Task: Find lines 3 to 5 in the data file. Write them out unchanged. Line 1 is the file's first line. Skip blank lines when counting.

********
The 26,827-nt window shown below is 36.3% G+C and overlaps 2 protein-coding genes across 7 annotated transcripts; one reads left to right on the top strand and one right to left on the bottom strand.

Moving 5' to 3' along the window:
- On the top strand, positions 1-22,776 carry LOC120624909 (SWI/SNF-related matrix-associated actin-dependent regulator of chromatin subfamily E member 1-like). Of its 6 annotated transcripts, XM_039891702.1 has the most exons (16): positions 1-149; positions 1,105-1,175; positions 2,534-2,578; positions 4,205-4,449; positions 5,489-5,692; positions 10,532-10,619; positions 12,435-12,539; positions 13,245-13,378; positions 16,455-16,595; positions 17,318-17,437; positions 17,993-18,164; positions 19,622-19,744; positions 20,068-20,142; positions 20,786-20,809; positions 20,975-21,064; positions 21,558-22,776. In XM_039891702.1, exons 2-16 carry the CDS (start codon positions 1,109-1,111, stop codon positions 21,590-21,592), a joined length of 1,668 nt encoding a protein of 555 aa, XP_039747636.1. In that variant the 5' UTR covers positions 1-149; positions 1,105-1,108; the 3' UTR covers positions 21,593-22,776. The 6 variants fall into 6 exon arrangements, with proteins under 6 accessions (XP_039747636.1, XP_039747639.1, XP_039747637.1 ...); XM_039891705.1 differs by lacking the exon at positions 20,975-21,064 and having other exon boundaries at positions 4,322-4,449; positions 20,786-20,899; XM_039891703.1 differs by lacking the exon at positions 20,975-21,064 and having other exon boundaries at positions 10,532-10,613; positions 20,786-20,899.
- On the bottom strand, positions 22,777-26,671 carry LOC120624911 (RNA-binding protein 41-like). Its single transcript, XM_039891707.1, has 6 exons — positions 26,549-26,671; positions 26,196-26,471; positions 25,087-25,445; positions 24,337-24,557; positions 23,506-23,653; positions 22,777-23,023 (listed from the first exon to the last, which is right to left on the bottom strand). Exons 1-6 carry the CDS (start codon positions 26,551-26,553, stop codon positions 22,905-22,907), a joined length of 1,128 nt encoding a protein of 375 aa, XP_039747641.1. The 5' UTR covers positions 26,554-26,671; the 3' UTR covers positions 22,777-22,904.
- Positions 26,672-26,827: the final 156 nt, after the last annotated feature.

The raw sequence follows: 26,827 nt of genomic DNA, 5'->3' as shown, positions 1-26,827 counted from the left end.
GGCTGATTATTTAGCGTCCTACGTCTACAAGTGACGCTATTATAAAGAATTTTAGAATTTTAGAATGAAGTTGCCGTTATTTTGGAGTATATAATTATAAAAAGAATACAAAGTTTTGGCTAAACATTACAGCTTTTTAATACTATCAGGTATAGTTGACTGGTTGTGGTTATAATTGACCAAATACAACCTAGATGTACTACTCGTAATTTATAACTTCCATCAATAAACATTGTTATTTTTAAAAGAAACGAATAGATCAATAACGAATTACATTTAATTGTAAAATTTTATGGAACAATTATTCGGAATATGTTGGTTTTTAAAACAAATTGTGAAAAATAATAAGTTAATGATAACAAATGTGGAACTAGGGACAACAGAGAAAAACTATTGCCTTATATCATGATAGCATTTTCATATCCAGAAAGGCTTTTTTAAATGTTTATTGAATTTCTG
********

- On the top strand, positions 1-22,776 carry LOC120624909 (SWI/SNF-related matrix-associated actin-dependent regulator of chromatin subfamily E member 1-like). Of its 6 annotated transcripts, XM_039891702.1 has the most exons (16): positions 1-149; positions 1,105-1,175; positions 2,534-2,578; positions 4,205-4,449; positions 5,489-5,692; positions 10,532-10,619; positions 12,435-12,539; positions 13,245-13,378; positions 16,455-16,595; positions 17,318-17,437; positions 17,993-18,164; positions 19,622-19,744; positions 20,068-20,142; positions 20,786-20,809; positions 20,975-21,064; positions 21,558-22,776. In XM_039891702.1, exons 2-16 carry the CDS (start codon positions 1,109-1,111, stop codon positions 21,590-21,592), a joined length of 1,668 nt encoding a protein of 555 aa, XP_039747636.1. In that variant the 5' UTR covers positions 1-149; positions 1,105-1,108; the 3' UTR covers positions 21,593-22,776. The 6 variants fall into 6 exon arrangements, with proteins under 6 accessions (XP_039747636.1, XP_039747639.1, XP_039747637.1 ...); XM_039891705.1 differs by lacking the exon at positions 20,975-21,064 and having other exon boundaries at positions 4,322-4,449; positions 20,786-20,899; XM_039891703.1 differs by lacking the exon at positions 20,975-21,064 and having other exon boundaries at positions 10,532-10,613; positions 20,786-20,899.
- On the bottom strand, positions 22,777-26,671 carry LOC120624911 (RNA-binding protein 41-like). Its single transcript, XM_039891707.1, has 6 exons — positions 26,549-26,671; positions 26,196-26,471; positions 25,087-25,445; positions 24,337-24,557; positions 23,506-23,653; positions 22,777-23,023 (listed from the first exon to the last, which is right to left on the bottom strand). Exons 1-6 carry the CDS (start codon positions 26,551-26,553, stop codon positions 22,905-22,907), a joined length of 1,128 nt encoding a protein of 375 aa, XP_039747641.1. The 5' UTR covers positions 26,554-26,671; the 3' UTR covers positions 22,777-22,904.
- Positions 26,672-26,827: the final 156 nt, after the last annotated feature.